Bring on Summer

Crossing the Bourne Bridge, catching the sun on the ferry, and watching for shooting stars from a moonlit beach. Do New England summers get any better? Yes, if adventure is what you seek. From surfing to off-roading, we uncovered secret ways to explore the Cape, Nantucket, and Martha’s Vineyard.

For the road warrior seeking Nantucket’s wilder side…

Off-Roading on Nantucket

By Courtney Hollands

new england summer guide 2015

All is quiet as off-roaders take in the glorious sunset on Eel Point. (Photograph by Jonathan Kozowyk)

“Ninety percent of people explore 10 percent of the island,” quips Bob Ruley, of the Nantucket Conservation Foundation, when we stop by the Cliff Road office for maps. How true. My husband and I have been coming to Nantucket for years, but we had never taken the time to explore the island’s wildest nooks and crannies. But now we’re really going to see it all—over sand, off road, and on four wheels.

To get our bearings, we first take a Trustees of Reservations tour around the Coskata-Coatue Wildlife Refuge, the pristine peninsulas that stretch out from the northeast corner of Nantucket like a skinny whale’s tail. Our guide, native Al Souza, rattles off historical facts as we admire the view.

At an air station near the Wauwinet Gatehouse, Souza deflates the tires (between 12 and 15 psi, or pounds per square inch, is recommended by the town) to achieve the perfect squishiness for beach exploration. Constantly pumping and deflating tires is a Nantucket ritual that we get to know well by day’s end.

Then we’re off, bumping along the rutted trails, glistening water on both sides. The thin stretch of land beyond the gatehouse is known as the Haulover, where fishermen once dragged their boats from the harbor to the open Atlantic Ocean. Souza identifies blue toadflax and golden heather, and we spot turkey vultures, oystercatchers, and other swooping fowl with binoculars. “It’s wild—how the rest of Nantucket used to be,” Souza says.

We round Coskata Pond, passing Jeeps and dinged-up pickups plastered with rainbows of permit stickers as we head out to the Galls—its name means “weak place”—a dynamic sand bridge that’s breached from time to time, cutting off access to Great Point. But today we can cross, and the famous lighthouse comes into view, as do rolling dunes and fishermen casting for blues. There are plenty of people and vehicles about, but it still feels untouched and remote, especially when we climb the light and look out over the vast expanse of sun-kissed sea and sand.

When Souza drops us back in town, we pick up a two-door Jeep from Affordable Rentals and head to the mysterious interior, home to hidden forests (hardwood trees that grow in depressions left by glaciers, unnoticeable from afar), moors, and cranberry bogs.

We turn off Polpis Road and take the dirt way to the top of Altar Rock—at 100 feet above sea level, it’s one of the highest points on the island, and affords views of Siasconset and Sankaty Head Light. Avoiding rocks and potholes and dodging the scrubby shrubs encroaching on the narrow road, I’m silently praying we don’t get stuck as we come upon a secluded kettle hole, Gibbs Pond. Hopping back into the car after a photo opp, I spend the trip down Larsen Road craning my neck for a glimpse of my favorite spot on the island: the “Serengeti,” a grassland with gale-gnarled trees and plywood zoo animals between Milestone and Barnard Valley roads.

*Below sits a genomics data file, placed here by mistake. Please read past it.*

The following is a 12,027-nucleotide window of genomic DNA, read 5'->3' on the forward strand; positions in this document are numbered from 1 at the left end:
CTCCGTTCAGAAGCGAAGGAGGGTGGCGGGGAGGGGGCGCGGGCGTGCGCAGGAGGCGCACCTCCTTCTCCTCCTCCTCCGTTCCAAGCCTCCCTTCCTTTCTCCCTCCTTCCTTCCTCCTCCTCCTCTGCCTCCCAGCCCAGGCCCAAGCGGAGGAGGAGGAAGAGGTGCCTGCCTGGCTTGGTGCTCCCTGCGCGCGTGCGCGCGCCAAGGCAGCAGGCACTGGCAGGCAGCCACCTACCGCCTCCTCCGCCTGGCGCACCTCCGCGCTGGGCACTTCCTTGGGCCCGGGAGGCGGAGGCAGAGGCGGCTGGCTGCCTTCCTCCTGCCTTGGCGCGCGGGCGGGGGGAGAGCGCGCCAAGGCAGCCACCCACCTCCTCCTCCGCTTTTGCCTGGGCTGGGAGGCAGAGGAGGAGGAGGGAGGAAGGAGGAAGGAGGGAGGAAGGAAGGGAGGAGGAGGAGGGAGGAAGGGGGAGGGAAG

By now it’s late afternoon, and we head to town to pick up cheese and crusty baguette, as well as smoked bluefish pâté from Straight Wharf Fish Store. We’re en route to the village of Madaket, on the west end of the island, known for its painterly sunsets.

I spread out our blanket and we feast as the sun slips toward the waves. Close by, a group of eight sunburned friends from Connecticut cluster around a bonfire, gulping Bud Lights and toasting marshmallows for Reese’s Cup s’mores. Earlier, they used the flames to roast local clams. The guys were still dripping from a dip, and I follow suit, wading up to my knees.

Dogs race through the shallows, sending shore birds skittering. The view of the sky—awash in glorious purples, pinks, and oranges—is unfettered, and glasses clink when the masterpiece ends.

With toes caked in sand, I drive barefoot back to the access point, where a dusty Wagoneer is stuck, blocking our exit. “Can we get a little push?” asks the driver.

With a nudge from us, she reverses and revs to make it past the sticky stretch. She waves and we start back to town: It all seems like an off-roading rite of passage.

nantucket map


EAT: Smoked bluefish pâté from [1] Straight Wharf Fish Store (4 Harbor Sq., Nantucket) goes well with a six-pack of island-brewed [2] Cisco Brewers beer (5 Bartlett Farm Rd., Nantucket, Stop at [3] Millie’s (326 Madaket Rd., Nantucket, for a to-go order of the Altar Rock: chips with salsa, guac, and cheese sauce.

STAY: One of the oldest hotels on Nantucket, [4] Jared Coffin House withstood the Great Fire of 1846, which destroyed more than 200 local buildings (29 Broad St., Nantucket,

SEE: Explore the [5] Coskata-Coatue Wildlife Refuge’s 16 miles of trails, dunes, coastal forests, and tidal ponds ( —Julia Rappaport

Nantucket | Martha’s Vineyard | Wellfleet | Provincetown | Our Summer Vacation